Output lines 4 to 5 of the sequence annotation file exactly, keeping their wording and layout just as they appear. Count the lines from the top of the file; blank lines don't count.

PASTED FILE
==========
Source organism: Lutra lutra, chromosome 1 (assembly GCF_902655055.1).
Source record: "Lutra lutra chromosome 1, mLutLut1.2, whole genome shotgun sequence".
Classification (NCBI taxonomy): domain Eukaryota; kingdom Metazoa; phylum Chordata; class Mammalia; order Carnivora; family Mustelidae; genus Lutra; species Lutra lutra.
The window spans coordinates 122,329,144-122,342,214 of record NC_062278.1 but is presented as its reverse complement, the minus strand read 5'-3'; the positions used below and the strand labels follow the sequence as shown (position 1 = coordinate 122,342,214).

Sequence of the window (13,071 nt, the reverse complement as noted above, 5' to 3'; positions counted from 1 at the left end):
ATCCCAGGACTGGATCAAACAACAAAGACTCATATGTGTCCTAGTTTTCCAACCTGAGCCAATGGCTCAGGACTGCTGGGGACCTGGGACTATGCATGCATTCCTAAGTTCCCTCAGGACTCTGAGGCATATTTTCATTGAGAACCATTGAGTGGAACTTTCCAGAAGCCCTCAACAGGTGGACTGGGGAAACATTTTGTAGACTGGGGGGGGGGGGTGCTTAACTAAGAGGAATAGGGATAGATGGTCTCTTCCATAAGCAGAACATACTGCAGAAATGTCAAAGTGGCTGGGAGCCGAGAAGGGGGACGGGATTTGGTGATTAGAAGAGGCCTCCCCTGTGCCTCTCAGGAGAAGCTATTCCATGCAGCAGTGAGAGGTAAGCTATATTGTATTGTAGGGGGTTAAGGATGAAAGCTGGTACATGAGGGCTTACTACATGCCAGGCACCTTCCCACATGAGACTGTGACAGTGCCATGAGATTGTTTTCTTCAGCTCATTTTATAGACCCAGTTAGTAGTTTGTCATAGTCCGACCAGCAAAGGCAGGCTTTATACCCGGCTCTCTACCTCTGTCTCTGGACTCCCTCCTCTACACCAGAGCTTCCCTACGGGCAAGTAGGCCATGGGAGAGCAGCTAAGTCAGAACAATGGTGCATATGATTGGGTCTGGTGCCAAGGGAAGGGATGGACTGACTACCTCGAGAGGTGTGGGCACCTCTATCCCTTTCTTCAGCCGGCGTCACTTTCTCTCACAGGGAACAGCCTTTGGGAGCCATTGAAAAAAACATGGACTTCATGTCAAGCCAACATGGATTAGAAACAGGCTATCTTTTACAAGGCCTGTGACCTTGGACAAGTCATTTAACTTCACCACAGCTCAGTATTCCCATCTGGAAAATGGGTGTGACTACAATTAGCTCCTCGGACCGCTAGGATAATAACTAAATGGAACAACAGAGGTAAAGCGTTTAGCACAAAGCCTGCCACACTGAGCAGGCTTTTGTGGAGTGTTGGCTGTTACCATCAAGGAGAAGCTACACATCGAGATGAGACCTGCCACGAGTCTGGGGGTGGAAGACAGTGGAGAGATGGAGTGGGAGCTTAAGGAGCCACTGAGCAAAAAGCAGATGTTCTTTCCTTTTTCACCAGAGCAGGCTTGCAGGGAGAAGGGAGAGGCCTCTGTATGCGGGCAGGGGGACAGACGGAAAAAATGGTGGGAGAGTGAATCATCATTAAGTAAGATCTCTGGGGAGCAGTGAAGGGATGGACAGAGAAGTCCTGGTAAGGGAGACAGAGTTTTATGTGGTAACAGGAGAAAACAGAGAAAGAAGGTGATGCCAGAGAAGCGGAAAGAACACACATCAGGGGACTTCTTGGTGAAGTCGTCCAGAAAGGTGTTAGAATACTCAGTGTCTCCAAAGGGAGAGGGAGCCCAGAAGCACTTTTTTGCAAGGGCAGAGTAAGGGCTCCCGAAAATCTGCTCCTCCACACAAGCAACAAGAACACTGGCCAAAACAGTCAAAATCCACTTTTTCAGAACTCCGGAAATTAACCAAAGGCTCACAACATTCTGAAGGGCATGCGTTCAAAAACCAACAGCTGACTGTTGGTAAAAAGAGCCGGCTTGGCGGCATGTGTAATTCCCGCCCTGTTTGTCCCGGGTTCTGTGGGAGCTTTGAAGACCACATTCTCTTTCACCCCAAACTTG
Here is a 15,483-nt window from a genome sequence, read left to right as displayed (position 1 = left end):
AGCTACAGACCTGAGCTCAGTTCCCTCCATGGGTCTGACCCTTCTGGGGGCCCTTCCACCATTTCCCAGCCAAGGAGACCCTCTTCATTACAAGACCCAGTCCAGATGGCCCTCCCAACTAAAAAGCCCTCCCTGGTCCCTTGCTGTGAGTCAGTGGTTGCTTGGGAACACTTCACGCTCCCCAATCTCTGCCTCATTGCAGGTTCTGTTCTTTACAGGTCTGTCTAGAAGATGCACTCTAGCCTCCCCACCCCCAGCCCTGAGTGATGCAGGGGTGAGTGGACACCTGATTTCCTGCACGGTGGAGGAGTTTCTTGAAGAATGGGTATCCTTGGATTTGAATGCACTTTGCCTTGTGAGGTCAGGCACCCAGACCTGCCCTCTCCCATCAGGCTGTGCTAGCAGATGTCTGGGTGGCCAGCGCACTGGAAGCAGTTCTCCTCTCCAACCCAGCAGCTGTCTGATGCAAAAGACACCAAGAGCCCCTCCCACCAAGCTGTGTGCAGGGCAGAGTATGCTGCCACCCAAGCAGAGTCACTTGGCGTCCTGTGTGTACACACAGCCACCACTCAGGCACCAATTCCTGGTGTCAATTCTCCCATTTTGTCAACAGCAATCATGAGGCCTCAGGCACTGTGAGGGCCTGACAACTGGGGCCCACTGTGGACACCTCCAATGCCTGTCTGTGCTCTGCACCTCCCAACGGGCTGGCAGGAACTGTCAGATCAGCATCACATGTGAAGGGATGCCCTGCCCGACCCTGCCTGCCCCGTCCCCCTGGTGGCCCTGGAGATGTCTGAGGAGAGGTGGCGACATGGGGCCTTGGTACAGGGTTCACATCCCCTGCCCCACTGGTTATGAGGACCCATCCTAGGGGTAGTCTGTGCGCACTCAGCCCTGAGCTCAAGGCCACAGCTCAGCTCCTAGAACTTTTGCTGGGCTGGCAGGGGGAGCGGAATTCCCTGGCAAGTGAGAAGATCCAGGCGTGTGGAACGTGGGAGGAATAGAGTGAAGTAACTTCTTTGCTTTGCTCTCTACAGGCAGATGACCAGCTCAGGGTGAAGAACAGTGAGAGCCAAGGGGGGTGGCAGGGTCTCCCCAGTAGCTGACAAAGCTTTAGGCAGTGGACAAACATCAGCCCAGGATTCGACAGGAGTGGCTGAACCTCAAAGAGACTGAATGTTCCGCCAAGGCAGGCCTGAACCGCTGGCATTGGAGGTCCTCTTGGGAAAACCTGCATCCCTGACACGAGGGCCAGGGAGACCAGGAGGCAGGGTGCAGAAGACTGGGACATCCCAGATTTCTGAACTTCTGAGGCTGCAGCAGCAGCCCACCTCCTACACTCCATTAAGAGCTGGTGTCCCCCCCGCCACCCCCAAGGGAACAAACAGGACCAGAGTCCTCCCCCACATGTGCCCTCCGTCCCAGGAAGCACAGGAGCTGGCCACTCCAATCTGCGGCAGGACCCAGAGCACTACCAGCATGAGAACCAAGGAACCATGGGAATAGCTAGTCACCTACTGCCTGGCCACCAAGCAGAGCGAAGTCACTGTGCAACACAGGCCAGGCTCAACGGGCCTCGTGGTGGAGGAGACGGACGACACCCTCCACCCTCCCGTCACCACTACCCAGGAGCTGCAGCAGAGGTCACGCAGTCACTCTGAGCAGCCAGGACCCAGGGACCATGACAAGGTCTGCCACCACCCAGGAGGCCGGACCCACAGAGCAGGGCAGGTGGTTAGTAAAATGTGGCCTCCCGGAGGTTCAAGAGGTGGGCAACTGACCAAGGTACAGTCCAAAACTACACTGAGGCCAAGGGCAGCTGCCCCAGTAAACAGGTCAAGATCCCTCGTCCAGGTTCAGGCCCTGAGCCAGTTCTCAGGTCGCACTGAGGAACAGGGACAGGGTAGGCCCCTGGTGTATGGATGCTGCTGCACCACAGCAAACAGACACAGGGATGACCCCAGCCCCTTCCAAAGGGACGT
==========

The window spans coordinates 122,329,144-122,342,214 of record NC_062278.1 but is presented as its reverse complement, the minus strand read 5'-3'; the positions used below and the strand labels follow the sequence as shown (position 1 = coordinate 122,342,214).

Sequence of the window (13,071 nt, the reverse complement as noted above, 5' to 3'; positions counted from 1 at the left end):